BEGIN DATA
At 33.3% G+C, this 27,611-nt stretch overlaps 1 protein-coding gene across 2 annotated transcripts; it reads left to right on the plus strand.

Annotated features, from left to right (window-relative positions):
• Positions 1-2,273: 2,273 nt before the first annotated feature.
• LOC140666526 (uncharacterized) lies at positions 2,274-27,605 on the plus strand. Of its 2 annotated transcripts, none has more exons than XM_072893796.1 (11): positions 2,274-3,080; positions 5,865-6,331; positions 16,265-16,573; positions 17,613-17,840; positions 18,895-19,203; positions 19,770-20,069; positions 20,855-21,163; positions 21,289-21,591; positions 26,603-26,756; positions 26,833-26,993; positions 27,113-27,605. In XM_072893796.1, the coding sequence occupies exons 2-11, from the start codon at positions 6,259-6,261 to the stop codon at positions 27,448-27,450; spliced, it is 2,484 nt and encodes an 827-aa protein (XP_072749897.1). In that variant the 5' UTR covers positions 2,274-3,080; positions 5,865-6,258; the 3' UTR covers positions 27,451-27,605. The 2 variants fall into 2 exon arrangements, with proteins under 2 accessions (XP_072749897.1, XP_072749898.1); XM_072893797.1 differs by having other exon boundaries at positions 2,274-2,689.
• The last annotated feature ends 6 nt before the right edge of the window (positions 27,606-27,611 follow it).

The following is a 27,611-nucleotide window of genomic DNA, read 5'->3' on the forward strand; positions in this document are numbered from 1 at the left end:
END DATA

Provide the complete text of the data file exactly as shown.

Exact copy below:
At 33.3% G+C, this 27,611-nt stretch overlaps 1 protein-coding gene across 2 annotated transcripts; it reads left to right on the plus strand.

Annotated features, from left to right (window-relative positions):
• Positions 1-2,273: 2,273 nt before the first annotated feature.
• LOC140666526 (uncharacterized) lies at positions 2,274-27,605 on the plus strand. Of its 2 annotated transcripts, none has more exons than XM_072893796.1 (11): positions 2,274-3,080; positions 5,865-6,331; positions 16,265-16,573; positions 17,613-17,840; positions 18,895-19,203; positions 19,770-20,069; positions 20,855-21,163; positions 21,289-21,591; positions 26,603-26,756; positions 26,833-26,993; positions 27,113-27,605. In XM_072893796.1, the coding sequence occupies exons 2-11, from the start codon at positions 6,259-6,261 to the stop codon at positions 27,448-27,450; spliced, it is 2,484 nt and encodes an 827-aa protein (XP_072749897.1). In that variant the 5' UTR covers positions 2,274-3,080; positions 5,865-6,258; the 3' UTR covers positions 27,451-27,605. The 2 variants fall into 2 exon arrangements, with proteins under 2 accessions (XP_072749897.1, XP_072749898.1); XM_072893797.1 differs by having other exon boundaries at positions 2,274-2,689.
• The last annotated feature ends 6 nt before the right edge of the window (positions 27,606-27,611 follow it).

The following is a 27,611-nucleotide window of genomic DNA, read 5'->3' on the forward strand; positions in this document are numbered from 1 at the left end: